With each issue, Trib+Health brings you an interview with experts on issues related to health care. Here is this week's subject:
Margaret Phillips is a professor of pharmacology at UT Southwestern Medical Center. Her research has focused on malaria treatments, among other topics. That work has included a collaboration to find a potential single-dose for malaria, an effort that has been documented in a five-minute film produced by the Medicines for Malaria Venture. Click here to view the film.
Editor's note: This interview has been edited for length and clarity.
Trib+Health: You’ve researched malaria and malaria drugs. Could you summarize what your most recent research has been about?
Margaret Phillips: Malaria is not a disease that we in the U.S. think about a lot unless we’re traveling to tropical areas, but it’s one of the most important infectious diseases globally. Fifty percent of the world’s population is still at risk for malaria, and there’s still almost a million people, about 0.6 million people in the latest report, that die every year of malaria.
And that’s mostly children under the age of 5 living in Africa who are at greatest risk. Of course, any of your readers in the United States who travel to these endemic areas could potentially acquire malaria, and they would be at risk for some of the more severe complications.
The real issue here, though, for malaria, is that even though we’ve had a lot of drugs over the years, the parasite is very good at becoming resistant to drugs. Right now, the drug that’s used for the frontline treatment in places like Africa is showing signs of resistance.
There’s a really big concern that we’re going to lose this drug to drug resistance and that there then won’t be an effective therapy to treat patients, especially in these endemic areas. That will lead to large increases in the number of deaths over what we’re seeing right now. That would obviously be very tragic.
There are no really great vaccines, only ones with sort of partial efficacy, so the need for new drugs to be there if we lose these current ones is really, really important and key. We have this really strong need for drug discovery. My own research has been one where we started at a very basic science level to identify compounds that could be used for drug discovery, and then we brought this all the way forward to the point that we’re actually in clinical development.
Drug discovery in this type of area is a different task than drug discovery in some of the more dominant clinical diseases that we have in the U.S., like a cancer or heart disease. It’s traditionally been sort of difficult for major pharma to completely be immersed in drug discovery for these types of diseases because of the market and things like that. What’s really arisen in the last 15 years are these partnerships between funders like Bill and Melinda Gates and NIH and industry and academia to try to move forward on malaria drug discovery.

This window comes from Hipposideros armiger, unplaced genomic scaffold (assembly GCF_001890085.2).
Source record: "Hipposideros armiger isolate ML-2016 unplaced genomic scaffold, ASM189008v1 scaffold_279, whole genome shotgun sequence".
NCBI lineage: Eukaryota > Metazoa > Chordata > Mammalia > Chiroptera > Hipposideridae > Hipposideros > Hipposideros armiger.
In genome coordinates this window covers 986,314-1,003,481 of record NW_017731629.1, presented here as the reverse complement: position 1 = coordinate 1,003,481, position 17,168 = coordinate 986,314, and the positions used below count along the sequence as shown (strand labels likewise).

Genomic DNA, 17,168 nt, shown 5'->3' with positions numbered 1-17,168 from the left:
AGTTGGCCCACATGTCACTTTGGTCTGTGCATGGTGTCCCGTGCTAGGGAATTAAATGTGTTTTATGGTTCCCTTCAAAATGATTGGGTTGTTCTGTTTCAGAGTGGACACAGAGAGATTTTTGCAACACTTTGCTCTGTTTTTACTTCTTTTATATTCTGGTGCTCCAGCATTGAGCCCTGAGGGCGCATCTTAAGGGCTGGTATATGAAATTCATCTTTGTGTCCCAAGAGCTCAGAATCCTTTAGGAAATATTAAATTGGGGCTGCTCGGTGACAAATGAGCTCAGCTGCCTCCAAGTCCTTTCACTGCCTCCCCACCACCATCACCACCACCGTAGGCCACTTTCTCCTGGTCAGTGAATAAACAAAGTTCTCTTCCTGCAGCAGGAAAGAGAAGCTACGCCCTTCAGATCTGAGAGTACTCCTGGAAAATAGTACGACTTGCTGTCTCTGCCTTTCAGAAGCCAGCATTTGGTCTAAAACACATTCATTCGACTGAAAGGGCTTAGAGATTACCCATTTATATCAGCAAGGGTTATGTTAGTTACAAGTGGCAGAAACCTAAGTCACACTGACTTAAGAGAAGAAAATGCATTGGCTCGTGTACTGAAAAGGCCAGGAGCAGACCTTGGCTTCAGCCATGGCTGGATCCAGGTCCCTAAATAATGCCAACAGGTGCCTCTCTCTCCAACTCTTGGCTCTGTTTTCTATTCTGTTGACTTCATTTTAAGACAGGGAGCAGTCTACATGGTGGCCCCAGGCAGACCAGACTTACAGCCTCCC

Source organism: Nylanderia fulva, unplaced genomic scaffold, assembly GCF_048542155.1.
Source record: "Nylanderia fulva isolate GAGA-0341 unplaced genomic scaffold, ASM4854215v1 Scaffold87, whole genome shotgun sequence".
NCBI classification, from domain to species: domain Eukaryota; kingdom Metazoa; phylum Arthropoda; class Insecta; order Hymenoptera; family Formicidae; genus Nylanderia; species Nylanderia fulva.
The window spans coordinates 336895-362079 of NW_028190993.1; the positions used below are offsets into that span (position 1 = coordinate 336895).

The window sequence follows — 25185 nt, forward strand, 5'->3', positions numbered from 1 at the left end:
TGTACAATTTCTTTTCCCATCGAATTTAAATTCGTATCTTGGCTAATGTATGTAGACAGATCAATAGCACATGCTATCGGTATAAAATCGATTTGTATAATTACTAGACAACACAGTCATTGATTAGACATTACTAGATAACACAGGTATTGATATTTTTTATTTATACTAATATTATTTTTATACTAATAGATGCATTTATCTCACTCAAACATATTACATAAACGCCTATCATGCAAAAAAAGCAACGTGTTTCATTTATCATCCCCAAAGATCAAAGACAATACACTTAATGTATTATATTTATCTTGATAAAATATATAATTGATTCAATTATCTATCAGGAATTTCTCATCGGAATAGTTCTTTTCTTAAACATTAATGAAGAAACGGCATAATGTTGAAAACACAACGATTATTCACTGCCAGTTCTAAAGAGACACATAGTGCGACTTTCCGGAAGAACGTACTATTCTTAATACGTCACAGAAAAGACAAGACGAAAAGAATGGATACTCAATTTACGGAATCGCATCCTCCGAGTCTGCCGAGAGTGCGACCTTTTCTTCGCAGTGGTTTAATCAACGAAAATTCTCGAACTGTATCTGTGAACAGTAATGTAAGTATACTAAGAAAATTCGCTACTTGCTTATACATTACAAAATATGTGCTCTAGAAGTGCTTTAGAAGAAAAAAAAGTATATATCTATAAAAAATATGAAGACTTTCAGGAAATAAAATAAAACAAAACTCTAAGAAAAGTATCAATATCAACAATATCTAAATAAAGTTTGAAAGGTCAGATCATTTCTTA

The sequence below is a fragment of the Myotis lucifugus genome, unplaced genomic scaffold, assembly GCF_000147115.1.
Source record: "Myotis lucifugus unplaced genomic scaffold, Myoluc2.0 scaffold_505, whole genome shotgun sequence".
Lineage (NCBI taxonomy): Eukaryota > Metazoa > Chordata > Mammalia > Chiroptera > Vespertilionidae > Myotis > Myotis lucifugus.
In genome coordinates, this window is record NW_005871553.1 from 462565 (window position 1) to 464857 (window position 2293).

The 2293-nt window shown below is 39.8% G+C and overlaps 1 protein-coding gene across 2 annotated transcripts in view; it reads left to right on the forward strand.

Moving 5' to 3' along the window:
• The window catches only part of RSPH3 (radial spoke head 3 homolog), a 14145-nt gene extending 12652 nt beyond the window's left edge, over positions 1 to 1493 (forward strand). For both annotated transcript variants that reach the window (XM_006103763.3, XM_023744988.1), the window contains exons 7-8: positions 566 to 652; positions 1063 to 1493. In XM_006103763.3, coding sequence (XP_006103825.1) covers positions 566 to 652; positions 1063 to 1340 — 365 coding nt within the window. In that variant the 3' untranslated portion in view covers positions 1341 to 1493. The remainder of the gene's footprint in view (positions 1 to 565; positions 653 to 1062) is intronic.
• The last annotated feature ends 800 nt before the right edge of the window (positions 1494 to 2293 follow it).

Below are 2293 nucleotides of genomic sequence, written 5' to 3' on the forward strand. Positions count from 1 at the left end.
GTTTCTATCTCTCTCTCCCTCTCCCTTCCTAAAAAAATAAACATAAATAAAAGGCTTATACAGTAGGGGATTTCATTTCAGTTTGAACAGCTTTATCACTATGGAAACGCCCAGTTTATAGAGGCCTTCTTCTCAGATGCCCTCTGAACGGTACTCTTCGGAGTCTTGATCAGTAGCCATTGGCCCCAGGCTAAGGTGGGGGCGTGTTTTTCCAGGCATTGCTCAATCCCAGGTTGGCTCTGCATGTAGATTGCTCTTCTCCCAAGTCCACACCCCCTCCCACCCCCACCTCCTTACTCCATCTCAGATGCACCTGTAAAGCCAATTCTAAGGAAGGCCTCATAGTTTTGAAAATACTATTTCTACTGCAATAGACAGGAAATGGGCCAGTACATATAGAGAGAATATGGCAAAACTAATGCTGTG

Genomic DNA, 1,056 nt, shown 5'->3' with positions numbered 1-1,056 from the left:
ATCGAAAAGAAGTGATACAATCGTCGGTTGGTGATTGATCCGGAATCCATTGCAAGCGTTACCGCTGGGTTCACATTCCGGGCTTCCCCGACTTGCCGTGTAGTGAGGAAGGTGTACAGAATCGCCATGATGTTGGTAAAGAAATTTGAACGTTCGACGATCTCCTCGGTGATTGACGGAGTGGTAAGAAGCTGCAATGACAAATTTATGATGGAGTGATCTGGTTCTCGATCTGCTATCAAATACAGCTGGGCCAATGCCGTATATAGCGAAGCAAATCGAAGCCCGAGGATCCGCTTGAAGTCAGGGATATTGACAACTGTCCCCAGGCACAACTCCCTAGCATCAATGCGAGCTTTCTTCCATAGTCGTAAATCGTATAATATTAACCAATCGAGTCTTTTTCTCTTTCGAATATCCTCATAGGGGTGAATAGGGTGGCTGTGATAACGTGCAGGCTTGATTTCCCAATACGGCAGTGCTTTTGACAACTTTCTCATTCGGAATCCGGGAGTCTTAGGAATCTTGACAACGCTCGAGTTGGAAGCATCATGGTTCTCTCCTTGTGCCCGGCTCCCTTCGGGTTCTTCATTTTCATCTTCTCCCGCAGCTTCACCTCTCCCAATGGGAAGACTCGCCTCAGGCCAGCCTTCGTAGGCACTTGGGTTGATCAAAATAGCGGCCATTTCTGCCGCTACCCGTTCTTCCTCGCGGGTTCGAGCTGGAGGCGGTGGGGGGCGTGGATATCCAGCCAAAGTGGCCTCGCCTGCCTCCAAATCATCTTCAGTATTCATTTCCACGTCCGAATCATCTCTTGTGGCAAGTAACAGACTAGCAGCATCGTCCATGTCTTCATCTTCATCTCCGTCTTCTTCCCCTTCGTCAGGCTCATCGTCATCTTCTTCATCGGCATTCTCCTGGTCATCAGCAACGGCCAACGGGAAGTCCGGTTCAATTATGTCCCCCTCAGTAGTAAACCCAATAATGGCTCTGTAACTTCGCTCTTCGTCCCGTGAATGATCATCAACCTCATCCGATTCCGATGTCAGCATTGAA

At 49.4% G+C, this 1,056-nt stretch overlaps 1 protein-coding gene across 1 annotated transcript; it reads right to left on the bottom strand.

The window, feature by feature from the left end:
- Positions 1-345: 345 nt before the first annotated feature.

One of the biggest drivers in this area is this not-for-profit organization called Medicines for Malaria Venture, which is based in Geneva. We’ve worked very closely with them in our program and once we had discovered a compound that was potentially good enough for clinical development they’ve basically taken on its clinical development.
What’s very important is that through these partnerships there’s been a really robust pipeline now of malaria drugs, future drugs that are being worked on. Hopefully from this we’re going to have something available when the current drugs are no longer effective.
Trib+Health: What got you interested in studying malaria and drug resistance?
Phillips: I come from a background of biochemistry and being interested in the enzymes themselves and how they work. My entire career I worked on parasites, so I was already interested in that area. But I really became interested in malaria in particular because of the great need, and I have always had this interest in drug discovery. As an academia person, it’s been a little bit hard in the past to get too far in drug discovery. We could work in the early stages, but it was always difficult to get the kind of chemical programs you need going to really make progress.
What really changed things, like here, at UT Southwestern, where our biochemistry department actually built … a facility where you have a library of possible chemical starting points that allows you to screen through that library and find ones that might have activity for your particular disease. We used that approach to find the initial starting points for this drug discovery program. Then we worked collaboratively [with other labs] to actually perform this drug discovery from this initial starting point, also with our collaboration with Medicines for Malaria Venture.
What you have to do is you take that initial starting point and you have to optimize it so it will potently kill the parasites, but also so it works in vivo. So when a patient takes it, the drug will actually enter the bloodstream and be there in high enough concentrations to actually kill the parasite.